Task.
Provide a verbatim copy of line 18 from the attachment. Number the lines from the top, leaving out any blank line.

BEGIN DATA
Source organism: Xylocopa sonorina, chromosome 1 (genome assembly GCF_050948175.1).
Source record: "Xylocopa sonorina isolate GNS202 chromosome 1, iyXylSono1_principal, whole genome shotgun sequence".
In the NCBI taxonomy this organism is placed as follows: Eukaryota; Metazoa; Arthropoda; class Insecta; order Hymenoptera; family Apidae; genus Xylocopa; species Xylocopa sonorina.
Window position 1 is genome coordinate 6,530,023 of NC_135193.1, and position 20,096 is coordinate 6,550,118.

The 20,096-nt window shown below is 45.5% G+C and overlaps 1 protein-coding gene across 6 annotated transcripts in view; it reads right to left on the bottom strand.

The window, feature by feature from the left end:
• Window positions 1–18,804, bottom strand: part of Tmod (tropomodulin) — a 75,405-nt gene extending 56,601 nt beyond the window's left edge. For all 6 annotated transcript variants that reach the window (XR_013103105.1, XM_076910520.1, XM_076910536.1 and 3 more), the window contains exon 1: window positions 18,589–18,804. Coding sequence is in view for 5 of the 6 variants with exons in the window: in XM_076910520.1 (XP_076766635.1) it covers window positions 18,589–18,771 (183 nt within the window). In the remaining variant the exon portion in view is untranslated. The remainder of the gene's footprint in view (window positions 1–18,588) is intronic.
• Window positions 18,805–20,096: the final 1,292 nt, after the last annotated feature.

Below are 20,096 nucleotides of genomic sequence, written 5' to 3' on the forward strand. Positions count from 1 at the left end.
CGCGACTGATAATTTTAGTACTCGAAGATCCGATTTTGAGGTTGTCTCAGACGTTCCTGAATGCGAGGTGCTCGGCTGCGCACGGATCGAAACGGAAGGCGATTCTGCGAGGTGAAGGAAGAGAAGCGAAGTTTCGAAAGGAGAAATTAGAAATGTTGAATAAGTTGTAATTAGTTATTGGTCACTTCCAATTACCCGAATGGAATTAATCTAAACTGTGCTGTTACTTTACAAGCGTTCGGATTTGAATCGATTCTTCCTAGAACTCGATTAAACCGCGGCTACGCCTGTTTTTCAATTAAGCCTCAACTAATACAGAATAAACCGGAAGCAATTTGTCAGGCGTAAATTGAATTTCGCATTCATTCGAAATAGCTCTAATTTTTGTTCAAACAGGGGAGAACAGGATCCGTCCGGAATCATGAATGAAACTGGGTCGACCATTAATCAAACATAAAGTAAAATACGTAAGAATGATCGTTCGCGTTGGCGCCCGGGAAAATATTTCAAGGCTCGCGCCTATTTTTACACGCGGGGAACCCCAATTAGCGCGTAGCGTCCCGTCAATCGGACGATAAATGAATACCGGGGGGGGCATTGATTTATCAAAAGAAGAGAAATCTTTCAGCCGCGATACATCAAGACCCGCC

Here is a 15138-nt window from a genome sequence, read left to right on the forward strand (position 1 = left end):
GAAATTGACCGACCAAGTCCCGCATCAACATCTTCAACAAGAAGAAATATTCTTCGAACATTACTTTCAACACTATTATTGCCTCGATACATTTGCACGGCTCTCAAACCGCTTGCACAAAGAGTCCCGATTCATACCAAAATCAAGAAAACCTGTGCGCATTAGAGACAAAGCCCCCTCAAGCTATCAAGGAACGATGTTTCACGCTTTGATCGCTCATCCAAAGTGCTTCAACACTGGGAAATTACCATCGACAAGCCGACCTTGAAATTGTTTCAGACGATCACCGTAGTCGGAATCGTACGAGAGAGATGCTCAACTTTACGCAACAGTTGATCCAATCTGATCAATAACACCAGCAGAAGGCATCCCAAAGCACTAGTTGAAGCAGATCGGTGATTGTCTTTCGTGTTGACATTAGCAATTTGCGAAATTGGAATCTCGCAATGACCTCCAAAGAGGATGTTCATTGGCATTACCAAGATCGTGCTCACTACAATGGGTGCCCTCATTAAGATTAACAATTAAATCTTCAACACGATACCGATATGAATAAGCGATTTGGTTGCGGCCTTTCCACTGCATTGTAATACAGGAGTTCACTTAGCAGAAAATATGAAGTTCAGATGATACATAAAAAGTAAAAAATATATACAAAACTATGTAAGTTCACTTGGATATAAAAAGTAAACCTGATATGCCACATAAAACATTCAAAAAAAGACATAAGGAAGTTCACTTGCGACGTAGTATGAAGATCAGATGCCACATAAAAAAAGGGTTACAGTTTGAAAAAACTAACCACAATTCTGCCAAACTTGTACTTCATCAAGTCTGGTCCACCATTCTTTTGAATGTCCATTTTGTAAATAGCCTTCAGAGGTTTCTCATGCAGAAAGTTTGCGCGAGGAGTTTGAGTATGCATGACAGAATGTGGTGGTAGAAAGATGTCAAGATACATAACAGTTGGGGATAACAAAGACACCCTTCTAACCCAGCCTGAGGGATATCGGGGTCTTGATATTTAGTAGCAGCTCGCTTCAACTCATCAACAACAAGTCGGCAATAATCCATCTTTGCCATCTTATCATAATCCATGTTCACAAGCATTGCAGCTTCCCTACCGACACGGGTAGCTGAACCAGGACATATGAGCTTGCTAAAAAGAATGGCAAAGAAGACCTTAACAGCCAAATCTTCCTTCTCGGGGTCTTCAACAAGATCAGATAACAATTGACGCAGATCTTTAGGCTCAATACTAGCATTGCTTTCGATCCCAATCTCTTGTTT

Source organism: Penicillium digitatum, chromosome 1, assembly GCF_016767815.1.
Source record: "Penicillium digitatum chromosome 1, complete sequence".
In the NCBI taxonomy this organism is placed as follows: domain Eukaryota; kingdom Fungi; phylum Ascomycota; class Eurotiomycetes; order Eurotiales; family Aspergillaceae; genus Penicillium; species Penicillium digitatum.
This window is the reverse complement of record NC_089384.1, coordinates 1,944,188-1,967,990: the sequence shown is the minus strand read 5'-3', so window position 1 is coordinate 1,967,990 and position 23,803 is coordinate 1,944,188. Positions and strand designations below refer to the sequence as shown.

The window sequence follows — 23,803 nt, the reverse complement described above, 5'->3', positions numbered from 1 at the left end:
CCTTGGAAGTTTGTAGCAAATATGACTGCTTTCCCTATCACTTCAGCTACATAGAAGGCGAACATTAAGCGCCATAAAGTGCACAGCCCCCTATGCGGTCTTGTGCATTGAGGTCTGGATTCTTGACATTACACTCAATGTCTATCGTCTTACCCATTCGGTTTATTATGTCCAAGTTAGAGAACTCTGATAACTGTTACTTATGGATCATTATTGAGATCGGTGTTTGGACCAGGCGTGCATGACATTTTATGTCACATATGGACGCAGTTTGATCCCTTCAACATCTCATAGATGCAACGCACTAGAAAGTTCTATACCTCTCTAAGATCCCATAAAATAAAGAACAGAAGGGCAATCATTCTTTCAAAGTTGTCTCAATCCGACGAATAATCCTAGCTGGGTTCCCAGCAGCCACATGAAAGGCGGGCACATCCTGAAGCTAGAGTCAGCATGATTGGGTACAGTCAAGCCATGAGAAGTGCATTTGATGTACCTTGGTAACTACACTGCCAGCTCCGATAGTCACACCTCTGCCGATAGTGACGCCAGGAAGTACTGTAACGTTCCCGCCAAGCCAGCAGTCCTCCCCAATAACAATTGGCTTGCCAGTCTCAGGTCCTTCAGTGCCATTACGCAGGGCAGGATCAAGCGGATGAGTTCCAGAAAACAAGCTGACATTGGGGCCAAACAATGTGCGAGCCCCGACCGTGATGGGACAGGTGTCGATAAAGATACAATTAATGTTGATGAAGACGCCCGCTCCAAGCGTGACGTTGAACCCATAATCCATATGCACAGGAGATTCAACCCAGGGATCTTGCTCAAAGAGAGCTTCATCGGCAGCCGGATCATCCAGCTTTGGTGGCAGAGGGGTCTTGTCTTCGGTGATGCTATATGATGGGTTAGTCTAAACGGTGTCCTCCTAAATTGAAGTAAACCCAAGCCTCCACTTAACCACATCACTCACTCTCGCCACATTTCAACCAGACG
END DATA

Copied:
CCTTGGAAGTTTGTAGCAAATATGACTGCTTTCCCTATCACTTCAGCTACATAGAAGGCGAACATTAAGCGCCATAAAGTGCACAGCCCCCTATGCGGTCTTGTGCATTGAGGTCTGGATTCTTGACATTACACTCAATGTCTATCGTCTTACCCATTCGGTTTATTATGTCCAAGTTAGAGAACTCTGATAACTGTTACTTATGGATCATTATTGAGATCGGTGTTTGGACCAGGCGTGCATGACATTTTATGTCACATATGGACGCAGTTTGATCCCTTCAACATCTCATAGATGCAACGCACTAGAAAGTTCTATACCTCTCTAAGATCCCATAAAATAAAGAACAGAAGGGCAATCATTCTTTCAAAGTTGTCTCAATCCGACGAATAATCCTAGCTGGGTTCCCAGCAGCCACATGAAAGGCGGGCACATCCTGAAGCTAGAGTCAGCATGATTGGGTACAGTCAAGCCATGAGAAGTGCATTTGATGTACCTTGGTAACTACACTGCCAGCTCCGATAGTCACACCTCTGCCGATAGTGACGCCAGGAAGTACTGTAACGTTCCCGCCAAGCCAGCAGTCCTCCCCAATAACAATTGGCTTGCCAGTCTCAGGTCCTTCAGTGCCATTACGCAGGGCAGGATCAAGCGGATGAGTTCCAGAAAACAAGCTGACATTGGGGCCAAACAATGTGCGAGCCCCGACCGTGATGGGACAGGTGTCGATAAAGATACAATTAATGTTGATGAAGACGCCCGCTCCAAGCGTGACGTTGAACCCATAATCCATATGCACAGGAGATTCAACCCAGGGATCTTGCTCAAAGAGAGCTTCATCGGCAGCCGGATCATCCAGCTTTGGTGGCAGAGGGGTCTTGTCTTCGGTGATGCTATATGATGGGTTAGTCTAAACGGTGTCCTCCTAAATTGAAGTAAACCCAAGCCTCCACTTAACCACATCACTCACTCTCGCCACATTTCAACCAGACG